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Why bacteria are beautiful, and why we need them

by Angela Herring

For every one of the 7 bil­lion people on Earth, up to 10 times that many bac­teria have taken up res­i­dence in and on them. “We pro­vide a nice home for them,” said Nobel Lau­reate Sir Richard Roberts, who was recently appointed Dis­tin­guished Uni­ver­sity Pro­fessor in North­eastern University’s Col­lege of Sci­ence.

How­ever, Roberts said many people are unaware of this impor­tant ecosystem. “Most people think of bac­teria as rather nasty objects you want to stay away from. People are busy washing their hands all the time and putting hand san­i­tizers on. But this is all very bad,” Roberts said. “Bac­teria are our friends.” He added, “If you remove all the bac­teria crawling around your skin … you wouldn’t sur­vive very long at all.”

On Monday after­noon, Roberts deliv­ered his lec­ture titled “Why I love bac­teria,” describing not only why bac­teria are impor­tant to sus­tain human life but also how they are so aes­thet­i­cally pleasant. The sev­eral hun­dred tril­lion micro­scopic indi­vid­uals helping to keep each of us alive and healthy, Roberts said, only scratches the sur­face of the extreme bio­di­ver­sity encap­su­lated in the planet’s entire bac­te­rial pop­u­la­tion. In fact, he noted that if you added up all the planet’s bac­teria, the total would sig­nif­i­cantly out­weigh the organ­isms we can actu­ally see.

“Bac­teria are very beau­tiful, but you don’t see them unless you have a micro­scope,” said Roberts, who received the Nobel Prize in phys­i­ology or med­i­cine for his dis­covery of split genes in 1993. “That may be why we’ve become wary of them,” he said.

The event not only wel­comed Roberts to North­eastern but also cel­e­brate Northeastern’s part­ner­ship with the Ocean Genome Legacy, a pub­licly acces­sible biorepos­i­tory of some of the ocean’s strangest and most rare species.

Roberts’ lec­ture took the audience—including those at the standing-​​room only Curry Stu­dent Center and others watching online—on a journey of beau­tiful bac­teria from the depths of Earth’s oceans to the planet Mars. He intro­duced us to spiral shaped bac­teria that move through the water like dancers and to aquaspir­illum, which invented its own internal micro­scope bil­lions of years before humans were even around.

President Aoun and Chairman of Ocean Genome Legacy (OGL) Sir Richard Roberts talk about Roberts' talk titled, "Why I Love Bacteria."

President Aoun and Chairman of Ocean Genome Legacy (OGL) Sir Richard Roberts talk about Roberts’ talk titled, “Why I Love Bacteria.”

He pointed out sev­eral bac­te­rial species that are com­monly asso­ci­ated with disease—rickettsia causes typhus, tre­ponema den­ti­cola causes peri­odontal dis­ease, and heli­co­bater pylori causes ulcers and some can­cers, though it also seems to pre­vent asthma.

What’s more, the world’s oceans rep­re­sent as much of a trea­sure trove of undis­cov­ered micro­bial species as the human body, housing as much bac­te­rial bio­mass as 50 mil­lion blue whales.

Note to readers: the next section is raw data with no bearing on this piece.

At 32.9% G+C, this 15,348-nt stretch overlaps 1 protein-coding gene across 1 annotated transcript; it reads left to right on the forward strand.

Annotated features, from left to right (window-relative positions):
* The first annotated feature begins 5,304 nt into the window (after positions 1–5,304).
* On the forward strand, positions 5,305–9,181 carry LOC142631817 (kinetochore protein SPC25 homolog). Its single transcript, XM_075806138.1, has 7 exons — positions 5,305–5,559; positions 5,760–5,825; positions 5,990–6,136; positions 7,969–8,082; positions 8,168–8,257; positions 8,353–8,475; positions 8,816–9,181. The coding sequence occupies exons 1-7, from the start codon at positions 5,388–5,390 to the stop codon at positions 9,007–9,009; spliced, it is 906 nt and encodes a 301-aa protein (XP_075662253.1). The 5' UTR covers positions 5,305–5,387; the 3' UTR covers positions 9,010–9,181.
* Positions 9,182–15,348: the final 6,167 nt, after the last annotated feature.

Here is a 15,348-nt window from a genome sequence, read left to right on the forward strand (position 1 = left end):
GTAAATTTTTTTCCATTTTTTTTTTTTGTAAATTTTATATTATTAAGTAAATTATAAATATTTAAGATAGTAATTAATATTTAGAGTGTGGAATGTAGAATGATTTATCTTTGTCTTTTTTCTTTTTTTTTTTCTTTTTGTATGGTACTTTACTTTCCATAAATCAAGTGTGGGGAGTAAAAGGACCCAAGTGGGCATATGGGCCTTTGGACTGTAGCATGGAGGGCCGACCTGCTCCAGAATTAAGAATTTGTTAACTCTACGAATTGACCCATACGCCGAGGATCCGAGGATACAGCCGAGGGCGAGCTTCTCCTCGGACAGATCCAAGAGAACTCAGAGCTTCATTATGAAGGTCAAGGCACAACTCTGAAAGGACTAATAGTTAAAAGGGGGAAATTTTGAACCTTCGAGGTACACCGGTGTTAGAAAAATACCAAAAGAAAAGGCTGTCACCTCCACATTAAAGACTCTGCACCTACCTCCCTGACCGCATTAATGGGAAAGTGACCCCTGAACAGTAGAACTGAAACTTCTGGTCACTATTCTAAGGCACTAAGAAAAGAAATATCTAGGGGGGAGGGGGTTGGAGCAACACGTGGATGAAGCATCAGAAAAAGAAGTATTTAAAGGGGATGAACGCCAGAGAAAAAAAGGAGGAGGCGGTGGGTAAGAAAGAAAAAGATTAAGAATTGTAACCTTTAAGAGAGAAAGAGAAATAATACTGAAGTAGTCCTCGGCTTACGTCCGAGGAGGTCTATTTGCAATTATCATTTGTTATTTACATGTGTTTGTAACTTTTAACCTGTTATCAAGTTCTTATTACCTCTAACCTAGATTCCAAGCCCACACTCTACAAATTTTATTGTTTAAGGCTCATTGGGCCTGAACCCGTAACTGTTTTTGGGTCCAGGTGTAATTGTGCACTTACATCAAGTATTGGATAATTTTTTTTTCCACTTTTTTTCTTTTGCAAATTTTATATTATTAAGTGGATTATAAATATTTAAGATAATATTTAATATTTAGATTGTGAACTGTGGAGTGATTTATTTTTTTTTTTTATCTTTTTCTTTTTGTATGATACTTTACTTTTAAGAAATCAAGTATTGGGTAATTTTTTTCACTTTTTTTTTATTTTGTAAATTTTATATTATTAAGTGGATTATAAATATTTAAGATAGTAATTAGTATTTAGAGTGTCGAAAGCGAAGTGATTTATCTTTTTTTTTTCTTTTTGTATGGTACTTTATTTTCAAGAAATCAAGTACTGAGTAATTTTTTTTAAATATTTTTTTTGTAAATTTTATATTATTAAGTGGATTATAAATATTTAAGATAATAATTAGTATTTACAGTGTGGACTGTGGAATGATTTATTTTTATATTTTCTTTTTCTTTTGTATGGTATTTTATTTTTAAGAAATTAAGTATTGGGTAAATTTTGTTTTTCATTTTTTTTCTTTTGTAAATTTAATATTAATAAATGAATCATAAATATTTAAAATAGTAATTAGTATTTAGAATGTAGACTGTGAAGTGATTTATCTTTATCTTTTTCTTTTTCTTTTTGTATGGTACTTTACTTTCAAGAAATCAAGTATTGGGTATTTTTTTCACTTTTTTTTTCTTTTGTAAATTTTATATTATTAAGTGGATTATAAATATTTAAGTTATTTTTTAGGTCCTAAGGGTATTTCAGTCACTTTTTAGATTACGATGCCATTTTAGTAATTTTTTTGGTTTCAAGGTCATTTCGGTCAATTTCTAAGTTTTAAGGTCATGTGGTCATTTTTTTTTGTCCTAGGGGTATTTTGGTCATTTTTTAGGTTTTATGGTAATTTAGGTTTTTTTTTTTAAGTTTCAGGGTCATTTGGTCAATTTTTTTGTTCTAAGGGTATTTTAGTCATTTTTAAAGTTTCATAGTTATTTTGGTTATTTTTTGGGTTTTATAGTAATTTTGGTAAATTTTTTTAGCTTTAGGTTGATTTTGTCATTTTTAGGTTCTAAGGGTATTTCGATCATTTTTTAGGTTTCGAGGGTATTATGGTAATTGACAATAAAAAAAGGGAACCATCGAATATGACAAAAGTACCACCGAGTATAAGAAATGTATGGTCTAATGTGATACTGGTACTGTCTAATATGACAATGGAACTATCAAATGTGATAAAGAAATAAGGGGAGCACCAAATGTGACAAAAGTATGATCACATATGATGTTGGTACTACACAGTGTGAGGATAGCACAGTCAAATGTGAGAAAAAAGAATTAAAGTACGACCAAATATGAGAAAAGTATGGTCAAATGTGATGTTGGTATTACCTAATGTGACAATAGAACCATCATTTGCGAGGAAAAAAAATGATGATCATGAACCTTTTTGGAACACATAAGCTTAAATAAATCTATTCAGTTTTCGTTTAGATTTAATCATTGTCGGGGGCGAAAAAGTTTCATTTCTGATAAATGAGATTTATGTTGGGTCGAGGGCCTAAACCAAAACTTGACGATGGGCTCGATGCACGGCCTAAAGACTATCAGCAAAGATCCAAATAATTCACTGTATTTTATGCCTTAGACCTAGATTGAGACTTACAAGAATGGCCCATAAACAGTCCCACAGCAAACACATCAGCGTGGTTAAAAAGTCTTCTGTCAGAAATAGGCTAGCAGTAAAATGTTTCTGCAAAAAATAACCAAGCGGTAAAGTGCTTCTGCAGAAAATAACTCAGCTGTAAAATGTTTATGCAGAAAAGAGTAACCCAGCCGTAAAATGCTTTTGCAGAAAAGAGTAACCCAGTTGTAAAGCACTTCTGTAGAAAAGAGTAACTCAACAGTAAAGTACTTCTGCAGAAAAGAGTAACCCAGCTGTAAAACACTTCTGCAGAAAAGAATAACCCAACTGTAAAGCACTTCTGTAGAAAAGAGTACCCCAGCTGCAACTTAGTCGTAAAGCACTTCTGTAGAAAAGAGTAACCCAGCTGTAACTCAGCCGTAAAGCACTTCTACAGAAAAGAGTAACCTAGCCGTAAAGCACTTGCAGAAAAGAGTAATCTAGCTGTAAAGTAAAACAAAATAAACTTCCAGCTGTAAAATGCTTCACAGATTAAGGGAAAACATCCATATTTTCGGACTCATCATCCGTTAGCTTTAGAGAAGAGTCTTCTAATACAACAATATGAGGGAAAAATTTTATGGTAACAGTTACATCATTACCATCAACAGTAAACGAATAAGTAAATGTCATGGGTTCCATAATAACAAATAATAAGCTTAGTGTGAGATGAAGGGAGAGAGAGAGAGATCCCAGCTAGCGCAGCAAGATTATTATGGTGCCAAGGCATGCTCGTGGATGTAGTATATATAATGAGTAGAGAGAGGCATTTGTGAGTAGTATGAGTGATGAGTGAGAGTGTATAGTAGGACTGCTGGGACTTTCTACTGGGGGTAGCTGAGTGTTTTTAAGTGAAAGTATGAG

In both cases, Roberts said, the key to learning from them is to decode their com­plex DNA sequences. “As we get better and better at being able to read DNA and knowing what the poten­tial for any given organism is, so it will be easier for us to make a very good pre­dic­tion about how an organism will behave on the basis of its DNA sequence,” he explained.

In part to sup­port that effort, Roberts is the chairman of the board of Ocean Genome Legacy, also known as the OGL. Founded in 2001 by Dr. Donald Comb, the non­profit envi­ron­mental research orga­ni­za­tion and DNA bank was estab­lished to cap­ture valu­able DNA sam­ples from bac­teria and other organ­isms around the globe as insur­ance against extinction—and to serve as an impor­tant tool for research and his­tor­ical record.

“There are so many species dis­ap­pearing from our oceans at the most incred­ible rate,” Roberts said. “We prob­ably can’t save the species per se, but if we have sam­ples of the DNA, which we can then sequence at some point, we do at least know what the genes were, what these organ­isms were capable of.”

Last year, the Ocean Genome Legacy found a new home at Northeastern’s Marine Sci­ence Center. Pres­i­dent Joseph E. Aoun, who led a Q-​​and-​​A ses­sion fol­lowing Roberts’ lec­ture, hailed the partnership.

“We’re very happy to have you here,” Aoun said. “Let’s work together to reach the goals you have out­lined.” He also intro­duced a new video unveiled to the audi­ence that high­lights this part­ner­ship and the unprece­dented wealth of knowl­edge the OGL pro­vides North­eastern research fac­ulty and stu­dents, and researchers around the world.

Since his days at Cold­spring Harbor Lab­o­ra­tory working with DNA-​​co-​​discoverer James Watson, Roberts has opted for a less-​​mainstream approach to research. He helped estab­lish New Eng­land Bio­labs, the com­pany founded by Comb that launched the OGL, to pro­vide a prof­itable ser­vice to sci­en­tists in an effort to fund his own and his col­leagues’ research.

“What you’re doing is living a very dif­ferent model,” Aoun said. Indeed the part­ner­ship between the two orga­ni­za­tions is itself an exten­sion of that unique model.

Originally published in news@Northeastern on March 25, 2014.

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